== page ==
- Australian regulators have revealed they are mulling a possible lending intervention, as household debt mounts.
- As property prices soar, the RBA has raised major concerns, indicating it is considering what steps it may take next if credit growth doesn’t slow.
- It follows similar moves overseas after New Zealand’s central bank implemented lending controls of its own earlier this year.
- Visit Business Insider Australia’s homepage for more stories.
The risks posed by surging Australian house prices and household debt have now grown too large to ignore, and regulators are preparing to stage a possible intervention.
Speaking on Thursday, the Reserve Bank of Australia (RBA) expressed alarm at the pace of new lending as buyers try desperately to keep up with the hot market, and revealed the central bank was actively weighing up what steps it might take next.
“I don’t think it’s in the country’s interests to have an extended period where credit growth is running way ahead of growth in our incomes, particularly given the high levels of debt,” Governor Philip Lowe said as part of a public address on Thursday.
“We’re not at the point where we’re actively considering implementing any initiatives in this area, but we’re doing the preparation for what might happen, what we might do if credit growth was accelerating.”
It’s the strongest indication yet the RBA has given it would intercede if pressed by Australia’s seemingly insatiable appetite for property. Nor is it alone in recognising the pace of lending may be unsustainable.
Separately, the Council of Financial Regulators (CFR) released its quarterly statement on the same day, raising concern there had been “signs of some increased risk taking” in a low interest rate environment.
The Council, which counts ASIC, APRA, the RBA and Treasury as its only members, covers the exact entities that would oversee a tightening of the lending market.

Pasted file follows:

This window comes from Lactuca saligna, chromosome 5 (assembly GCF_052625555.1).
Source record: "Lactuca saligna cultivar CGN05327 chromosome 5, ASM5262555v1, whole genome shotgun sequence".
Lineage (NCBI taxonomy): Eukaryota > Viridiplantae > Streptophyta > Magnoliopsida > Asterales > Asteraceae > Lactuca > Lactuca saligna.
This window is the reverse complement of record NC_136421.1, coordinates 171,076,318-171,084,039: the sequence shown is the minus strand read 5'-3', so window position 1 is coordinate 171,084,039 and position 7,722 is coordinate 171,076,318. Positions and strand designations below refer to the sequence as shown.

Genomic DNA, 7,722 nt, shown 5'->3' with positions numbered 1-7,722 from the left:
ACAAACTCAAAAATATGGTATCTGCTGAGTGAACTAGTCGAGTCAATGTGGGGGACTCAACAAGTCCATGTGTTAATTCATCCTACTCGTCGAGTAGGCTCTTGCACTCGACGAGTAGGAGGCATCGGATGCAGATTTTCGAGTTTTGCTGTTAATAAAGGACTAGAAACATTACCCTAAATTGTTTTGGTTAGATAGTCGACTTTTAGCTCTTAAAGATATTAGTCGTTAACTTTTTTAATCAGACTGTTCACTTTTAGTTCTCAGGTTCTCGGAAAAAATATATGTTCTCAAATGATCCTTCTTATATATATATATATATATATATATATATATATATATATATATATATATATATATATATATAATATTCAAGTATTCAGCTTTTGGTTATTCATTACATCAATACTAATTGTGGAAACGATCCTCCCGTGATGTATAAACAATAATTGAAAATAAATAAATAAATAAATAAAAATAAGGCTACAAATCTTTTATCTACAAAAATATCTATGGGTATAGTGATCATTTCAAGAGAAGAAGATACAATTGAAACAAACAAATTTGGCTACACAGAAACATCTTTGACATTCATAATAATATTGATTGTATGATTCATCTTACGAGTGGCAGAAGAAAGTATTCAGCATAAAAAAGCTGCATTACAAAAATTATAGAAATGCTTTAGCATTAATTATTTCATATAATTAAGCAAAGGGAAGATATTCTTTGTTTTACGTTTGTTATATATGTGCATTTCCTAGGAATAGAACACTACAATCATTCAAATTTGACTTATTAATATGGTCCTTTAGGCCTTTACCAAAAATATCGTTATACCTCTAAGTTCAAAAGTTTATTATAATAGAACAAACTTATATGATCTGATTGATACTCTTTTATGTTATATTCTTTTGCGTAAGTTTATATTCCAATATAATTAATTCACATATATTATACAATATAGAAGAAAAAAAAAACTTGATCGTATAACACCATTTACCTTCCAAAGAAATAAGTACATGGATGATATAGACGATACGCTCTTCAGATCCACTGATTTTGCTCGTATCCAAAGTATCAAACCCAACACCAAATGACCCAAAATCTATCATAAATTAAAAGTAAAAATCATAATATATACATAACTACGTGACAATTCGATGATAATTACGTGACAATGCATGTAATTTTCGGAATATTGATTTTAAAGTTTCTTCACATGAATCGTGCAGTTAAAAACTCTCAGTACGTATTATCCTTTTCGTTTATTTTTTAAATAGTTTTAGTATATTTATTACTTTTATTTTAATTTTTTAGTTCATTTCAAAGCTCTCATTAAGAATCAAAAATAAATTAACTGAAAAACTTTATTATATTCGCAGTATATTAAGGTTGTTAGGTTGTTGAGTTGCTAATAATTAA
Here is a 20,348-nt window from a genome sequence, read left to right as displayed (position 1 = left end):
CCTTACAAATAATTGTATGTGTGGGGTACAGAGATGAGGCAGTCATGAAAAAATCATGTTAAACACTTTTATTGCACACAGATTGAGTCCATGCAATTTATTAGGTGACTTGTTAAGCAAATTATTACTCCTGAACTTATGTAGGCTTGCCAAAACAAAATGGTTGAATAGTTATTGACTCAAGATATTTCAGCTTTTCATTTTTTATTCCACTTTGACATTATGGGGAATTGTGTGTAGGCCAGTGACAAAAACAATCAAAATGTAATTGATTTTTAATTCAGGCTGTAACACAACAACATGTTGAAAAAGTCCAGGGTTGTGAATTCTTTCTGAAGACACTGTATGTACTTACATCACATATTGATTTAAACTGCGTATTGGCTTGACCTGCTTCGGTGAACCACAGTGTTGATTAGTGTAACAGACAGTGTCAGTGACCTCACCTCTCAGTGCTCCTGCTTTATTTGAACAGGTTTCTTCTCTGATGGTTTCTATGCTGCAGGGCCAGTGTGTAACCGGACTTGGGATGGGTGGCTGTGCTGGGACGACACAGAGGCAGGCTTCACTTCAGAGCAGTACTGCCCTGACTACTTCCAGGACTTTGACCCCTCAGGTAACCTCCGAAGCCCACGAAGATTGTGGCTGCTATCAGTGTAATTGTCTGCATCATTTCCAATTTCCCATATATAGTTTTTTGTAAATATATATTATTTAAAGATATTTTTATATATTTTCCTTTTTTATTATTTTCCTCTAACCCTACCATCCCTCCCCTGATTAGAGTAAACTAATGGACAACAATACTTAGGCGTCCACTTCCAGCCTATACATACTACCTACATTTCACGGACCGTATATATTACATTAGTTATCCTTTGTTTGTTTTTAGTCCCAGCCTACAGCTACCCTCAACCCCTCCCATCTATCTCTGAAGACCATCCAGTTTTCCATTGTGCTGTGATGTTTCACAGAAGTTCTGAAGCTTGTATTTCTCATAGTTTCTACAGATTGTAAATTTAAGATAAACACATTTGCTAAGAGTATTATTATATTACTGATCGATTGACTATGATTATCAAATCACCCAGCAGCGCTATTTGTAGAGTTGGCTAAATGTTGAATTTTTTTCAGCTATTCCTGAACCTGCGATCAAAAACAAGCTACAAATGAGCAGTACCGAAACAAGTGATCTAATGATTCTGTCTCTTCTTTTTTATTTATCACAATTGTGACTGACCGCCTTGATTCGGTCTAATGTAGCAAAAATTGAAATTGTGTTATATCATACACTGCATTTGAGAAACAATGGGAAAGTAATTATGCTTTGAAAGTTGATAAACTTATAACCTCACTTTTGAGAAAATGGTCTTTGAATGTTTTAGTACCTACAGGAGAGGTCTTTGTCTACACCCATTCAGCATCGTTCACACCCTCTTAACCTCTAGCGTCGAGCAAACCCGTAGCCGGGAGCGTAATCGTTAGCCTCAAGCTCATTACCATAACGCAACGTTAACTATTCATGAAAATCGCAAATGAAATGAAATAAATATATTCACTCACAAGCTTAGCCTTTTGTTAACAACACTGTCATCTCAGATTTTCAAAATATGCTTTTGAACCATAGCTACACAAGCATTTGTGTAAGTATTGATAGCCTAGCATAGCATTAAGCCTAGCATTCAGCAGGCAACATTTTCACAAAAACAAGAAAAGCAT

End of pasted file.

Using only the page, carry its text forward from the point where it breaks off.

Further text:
It maintained lending standards “remain sound”, but acknowledged that regulators were taking a closer look and putting the big banks on notice about “proactively managing risks within their housing loan portfolios”.
“[Council members] discussed the risks that could build if growth in household borrowing substantially outpaced that in income, as well as potential policy options to address these risks,” it wrote.
New Zealand has already set a template
Since October, property markets have bounced, accelerating in 2021. Month on month, lending increased to record breaking levels, with $1 billion now flowing into the property sector every single day.
The enormous growth has been enough to push the average New South Wales home to break the $1 million mark for the first time.
It marks Australia as an exemplar of a trend being witnessed across developed markets, as quantitative easing and large scale stimulus pump up asset prices, especially home values.
It has been New Zealand though that has blazed a trail in trying to wrestle back control. Earlier this year, it became the first major nation to intercede, announcing a major crackdown after prices rose 20% nationally during 2020.
This week the Ardern government agreed “in principle” to apply debt-to-income (DTI) limits, further restricting the amount Kiwis can borrow. While the government wants to remove investors from the market and curtail any impact to first homebuyers, its central bank described the limits as likely “the most effective additional tool” to tackle the market, on top of existing restrictions which include up to 40% deposits.
While it’s unclear how Australian regulators might step into the market, it is clear any intervention would see lending standards lifted with a particular focus on investors.
A property bubble Australia can’t afford
Whether or not the property market is already in a bubble is a matter of opinion, but valued at $8.1 trillion and responsible for the majority of the nation’s wealth, risks within the property sector need to be managed carefully.
This week calls were made for a Royal Commission to tackle what experts consider to be a runaway market.
Government policies meanwhile marketed as affordability measures have been criticised by economists as exactly the policies help inflate demand and drive more buyers into the market, posing further risks.
But the regulators have been watching carefully, and it appears like they’re almost ready to move off the sidelines to get involved.